Economic and Health Impacts of the 2011 Post-Electoral Crisis in Côte d’Ivoire: Evidence from Microdata.Authors: TENIKUE Michel, TEQUAME Miron.
Abstract: Past studies have shown that income shocks can trigger women to embark on commercial sex. This paper studies some microeconomic effects of the Cote d’Ivoire’s political instability in 2011 after the presidential election. We use a unique dataset, collected right before and after the crisis, on individuals sampled in health centers, which, coupled with biomarkers on HIV, allows to evaluate the consequences of the conflict. We first use subjective measures of exposure to document the entity of the crisis. We then analyze the consequence of the crisis on income and consumption during and right after the crisis. We show that individuals engage in transactional sex to make up for income loss. In particular, women who are young, unmarried and without a stable source of income increased their number of sexual partners by 26% and received 44% higher amounts of transfers right after the crisis. In the same line, we also find that the incidence of HIV grew to around 1.2% for women and 0.8% for men in conflict-intensive regions.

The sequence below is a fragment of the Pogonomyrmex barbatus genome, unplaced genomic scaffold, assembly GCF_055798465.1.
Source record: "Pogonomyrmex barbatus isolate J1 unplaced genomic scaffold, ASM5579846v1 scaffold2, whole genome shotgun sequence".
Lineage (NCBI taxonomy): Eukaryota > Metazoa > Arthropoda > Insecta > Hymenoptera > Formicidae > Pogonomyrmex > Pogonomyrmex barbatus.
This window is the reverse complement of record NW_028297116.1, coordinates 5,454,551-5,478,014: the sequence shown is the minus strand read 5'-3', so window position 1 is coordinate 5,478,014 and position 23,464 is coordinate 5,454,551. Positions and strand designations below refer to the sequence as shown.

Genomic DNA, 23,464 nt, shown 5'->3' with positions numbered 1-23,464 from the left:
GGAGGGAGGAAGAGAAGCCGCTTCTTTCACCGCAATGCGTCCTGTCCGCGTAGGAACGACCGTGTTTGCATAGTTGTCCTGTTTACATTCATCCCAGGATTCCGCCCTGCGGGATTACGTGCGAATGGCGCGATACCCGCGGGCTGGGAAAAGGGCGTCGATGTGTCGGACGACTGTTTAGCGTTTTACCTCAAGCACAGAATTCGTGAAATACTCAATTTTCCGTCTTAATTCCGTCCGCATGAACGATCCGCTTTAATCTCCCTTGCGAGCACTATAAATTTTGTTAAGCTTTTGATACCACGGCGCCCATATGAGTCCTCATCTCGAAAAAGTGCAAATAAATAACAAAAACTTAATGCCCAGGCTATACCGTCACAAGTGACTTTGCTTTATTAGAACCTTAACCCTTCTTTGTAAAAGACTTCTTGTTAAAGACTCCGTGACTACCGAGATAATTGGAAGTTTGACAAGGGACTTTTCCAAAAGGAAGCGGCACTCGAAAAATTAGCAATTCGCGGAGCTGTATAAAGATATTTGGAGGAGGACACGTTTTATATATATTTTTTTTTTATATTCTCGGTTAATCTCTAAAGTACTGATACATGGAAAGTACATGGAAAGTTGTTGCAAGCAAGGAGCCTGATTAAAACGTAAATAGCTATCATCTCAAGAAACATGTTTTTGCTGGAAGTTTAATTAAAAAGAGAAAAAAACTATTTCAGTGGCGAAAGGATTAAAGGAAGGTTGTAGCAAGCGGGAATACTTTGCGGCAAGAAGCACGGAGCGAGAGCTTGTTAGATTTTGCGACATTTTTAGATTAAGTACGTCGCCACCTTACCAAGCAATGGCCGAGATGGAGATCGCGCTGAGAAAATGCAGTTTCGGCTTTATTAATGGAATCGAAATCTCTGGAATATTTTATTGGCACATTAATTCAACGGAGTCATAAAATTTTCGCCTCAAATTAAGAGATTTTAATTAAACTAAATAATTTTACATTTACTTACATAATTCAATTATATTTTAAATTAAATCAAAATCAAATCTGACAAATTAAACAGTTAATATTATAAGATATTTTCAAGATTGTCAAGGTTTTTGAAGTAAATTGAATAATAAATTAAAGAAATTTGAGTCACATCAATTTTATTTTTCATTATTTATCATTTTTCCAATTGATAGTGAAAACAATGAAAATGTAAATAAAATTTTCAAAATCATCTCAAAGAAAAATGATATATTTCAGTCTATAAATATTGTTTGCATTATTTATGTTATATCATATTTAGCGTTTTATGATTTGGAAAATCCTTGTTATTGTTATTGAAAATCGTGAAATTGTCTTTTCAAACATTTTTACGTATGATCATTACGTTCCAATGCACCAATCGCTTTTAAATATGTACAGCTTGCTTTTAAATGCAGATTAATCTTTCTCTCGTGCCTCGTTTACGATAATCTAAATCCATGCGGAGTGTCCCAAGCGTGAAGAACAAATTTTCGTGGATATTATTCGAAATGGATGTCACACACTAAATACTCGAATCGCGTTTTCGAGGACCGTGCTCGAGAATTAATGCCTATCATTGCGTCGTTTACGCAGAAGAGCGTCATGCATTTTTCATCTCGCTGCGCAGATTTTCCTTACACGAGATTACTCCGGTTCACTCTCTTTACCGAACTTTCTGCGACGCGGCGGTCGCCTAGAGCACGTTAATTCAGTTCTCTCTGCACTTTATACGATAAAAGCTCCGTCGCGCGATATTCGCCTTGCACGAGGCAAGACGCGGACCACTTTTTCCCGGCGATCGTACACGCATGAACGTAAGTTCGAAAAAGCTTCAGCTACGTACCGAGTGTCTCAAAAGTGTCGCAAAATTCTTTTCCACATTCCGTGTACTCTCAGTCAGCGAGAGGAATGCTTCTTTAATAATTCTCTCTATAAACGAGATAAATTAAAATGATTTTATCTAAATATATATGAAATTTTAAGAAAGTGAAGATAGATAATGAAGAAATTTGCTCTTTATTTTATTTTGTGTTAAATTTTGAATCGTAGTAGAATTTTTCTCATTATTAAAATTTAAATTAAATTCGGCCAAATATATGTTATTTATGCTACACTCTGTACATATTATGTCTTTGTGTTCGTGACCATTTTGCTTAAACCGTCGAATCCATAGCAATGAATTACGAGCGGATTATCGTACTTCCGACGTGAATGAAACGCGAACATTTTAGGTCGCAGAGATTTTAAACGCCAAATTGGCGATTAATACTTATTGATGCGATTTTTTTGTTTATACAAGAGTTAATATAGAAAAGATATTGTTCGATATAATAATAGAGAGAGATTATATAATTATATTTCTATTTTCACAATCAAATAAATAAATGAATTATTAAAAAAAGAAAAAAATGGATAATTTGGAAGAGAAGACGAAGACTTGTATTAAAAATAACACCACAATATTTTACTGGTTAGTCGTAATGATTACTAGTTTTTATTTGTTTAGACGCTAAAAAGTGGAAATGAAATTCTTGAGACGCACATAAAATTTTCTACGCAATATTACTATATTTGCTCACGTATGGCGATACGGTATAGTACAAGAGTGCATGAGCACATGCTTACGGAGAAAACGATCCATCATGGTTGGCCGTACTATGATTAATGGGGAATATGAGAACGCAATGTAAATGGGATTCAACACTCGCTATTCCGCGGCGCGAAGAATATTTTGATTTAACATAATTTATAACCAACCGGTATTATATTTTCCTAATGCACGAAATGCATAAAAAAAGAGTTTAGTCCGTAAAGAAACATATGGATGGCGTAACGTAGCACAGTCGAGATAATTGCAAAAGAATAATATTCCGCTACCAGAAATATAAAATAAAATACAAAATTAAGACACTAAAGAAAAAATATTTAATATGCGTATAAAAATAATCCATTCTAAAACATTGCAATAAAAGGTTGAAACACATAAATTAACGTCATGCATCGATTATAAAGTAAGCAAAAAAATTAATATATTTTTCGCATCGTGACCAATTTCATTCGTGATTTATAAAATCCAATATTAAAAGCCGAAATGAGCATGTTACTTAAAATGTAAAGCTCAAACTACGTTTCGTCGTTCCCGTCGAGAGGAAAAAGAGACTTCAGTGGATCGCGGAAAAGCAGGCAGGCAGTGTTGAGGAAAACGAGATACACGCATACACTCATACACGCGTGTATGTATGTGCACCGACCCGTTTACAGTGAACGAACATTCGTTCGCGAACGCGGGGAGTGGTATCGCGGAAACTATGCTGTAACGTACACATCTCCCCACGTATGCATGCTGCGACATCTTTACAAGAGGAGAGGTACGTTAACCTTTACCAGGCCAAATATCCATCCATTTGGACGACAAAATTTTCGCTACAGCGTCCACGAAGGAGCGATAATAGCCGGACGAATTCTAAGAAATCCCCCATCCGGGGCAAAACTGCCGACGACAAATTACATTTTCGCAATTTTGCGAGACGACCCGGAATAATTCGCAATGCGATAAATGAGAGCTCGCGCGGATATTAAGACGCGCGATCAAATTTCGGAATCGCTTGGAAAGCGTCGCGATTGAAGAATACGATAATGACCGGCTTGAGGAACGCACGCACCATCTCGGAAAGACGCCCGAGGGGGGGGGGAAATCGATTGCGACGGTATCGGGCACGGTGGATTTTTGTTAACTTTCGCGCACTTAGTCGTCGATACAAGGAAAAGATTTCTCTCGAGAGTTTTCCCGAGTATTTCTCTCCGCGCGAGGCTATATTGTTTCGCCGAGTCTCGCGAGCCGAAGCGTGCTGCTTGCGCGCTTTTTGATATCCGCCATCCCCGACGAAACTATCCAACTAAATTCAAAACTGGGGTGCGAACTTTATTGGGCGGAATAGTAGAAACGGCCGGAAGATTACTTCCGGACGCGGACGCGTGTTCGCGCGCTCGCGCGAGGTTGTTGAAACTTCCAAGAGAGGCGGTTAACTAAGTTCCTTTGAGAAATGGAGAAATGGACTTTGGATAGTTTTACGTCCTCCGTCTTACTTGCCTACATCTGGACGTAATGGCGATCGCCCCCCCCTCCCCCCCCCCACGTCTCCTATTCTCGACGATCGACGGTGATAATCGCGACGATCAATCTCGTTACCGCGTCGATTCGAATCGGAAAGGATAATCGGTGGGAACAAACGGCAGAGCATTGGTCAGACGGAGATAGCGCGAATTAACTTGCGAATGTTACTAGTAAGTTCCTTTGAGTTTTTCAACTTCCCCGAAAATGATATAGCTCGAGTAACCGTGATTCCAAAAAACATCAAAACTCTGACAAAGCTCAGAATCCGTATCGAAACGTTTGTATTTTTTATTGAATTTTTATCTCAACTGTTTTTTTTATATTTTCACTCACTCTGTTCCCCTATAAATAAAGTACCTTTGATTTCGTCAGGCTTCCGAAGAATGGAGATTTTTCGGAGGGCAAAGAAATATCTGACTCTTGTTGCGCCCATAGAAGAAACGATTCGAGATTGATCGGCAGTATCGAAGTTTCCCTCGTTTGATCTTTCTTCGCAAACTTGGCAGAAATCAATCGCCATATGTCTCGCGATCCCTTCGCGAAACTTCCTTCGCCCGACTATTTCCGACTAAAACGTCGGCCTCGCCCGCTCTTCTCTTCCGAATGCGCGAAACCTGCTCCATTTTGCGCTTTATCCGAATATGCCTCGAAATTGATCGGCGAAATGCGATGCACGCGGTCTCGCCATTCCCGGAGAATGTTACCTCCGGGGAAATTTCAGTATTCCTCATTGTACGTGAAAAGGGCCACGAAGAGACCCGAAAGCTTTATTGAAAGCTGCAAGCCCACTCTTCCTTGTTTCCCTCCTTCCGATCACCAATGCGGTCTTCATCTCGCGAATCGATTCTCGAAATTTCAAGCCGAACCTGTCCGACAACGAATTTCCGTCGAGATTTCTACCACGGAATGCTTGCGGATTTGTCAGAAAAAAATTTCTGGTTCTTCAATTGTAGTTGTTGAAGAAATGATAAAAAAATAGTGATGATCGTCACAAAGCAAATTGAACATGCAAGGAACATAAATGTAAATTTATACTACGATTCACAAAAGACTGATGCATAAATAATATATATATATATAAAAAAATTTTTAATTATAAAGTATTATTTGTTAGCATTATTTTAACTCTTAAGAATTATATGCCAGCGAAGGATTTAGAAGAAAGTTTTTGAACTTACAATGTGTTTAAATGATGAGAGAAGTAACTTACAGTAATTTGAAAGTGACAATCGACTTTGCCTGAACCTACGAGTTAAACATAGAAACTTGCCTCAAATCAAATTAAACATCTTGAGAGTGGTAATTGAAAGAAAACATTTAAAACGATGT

Reference: TENIKUE Michel, TEQUAME Miron. Economic and Health Impacts of the 2011 Post-Electoral Crisis in Côte d’Ivoire: Evidence from Microdata. LISER, 2018, Working Papers n°2018-03, 32 p.Keywords:
JEL: D70, D74.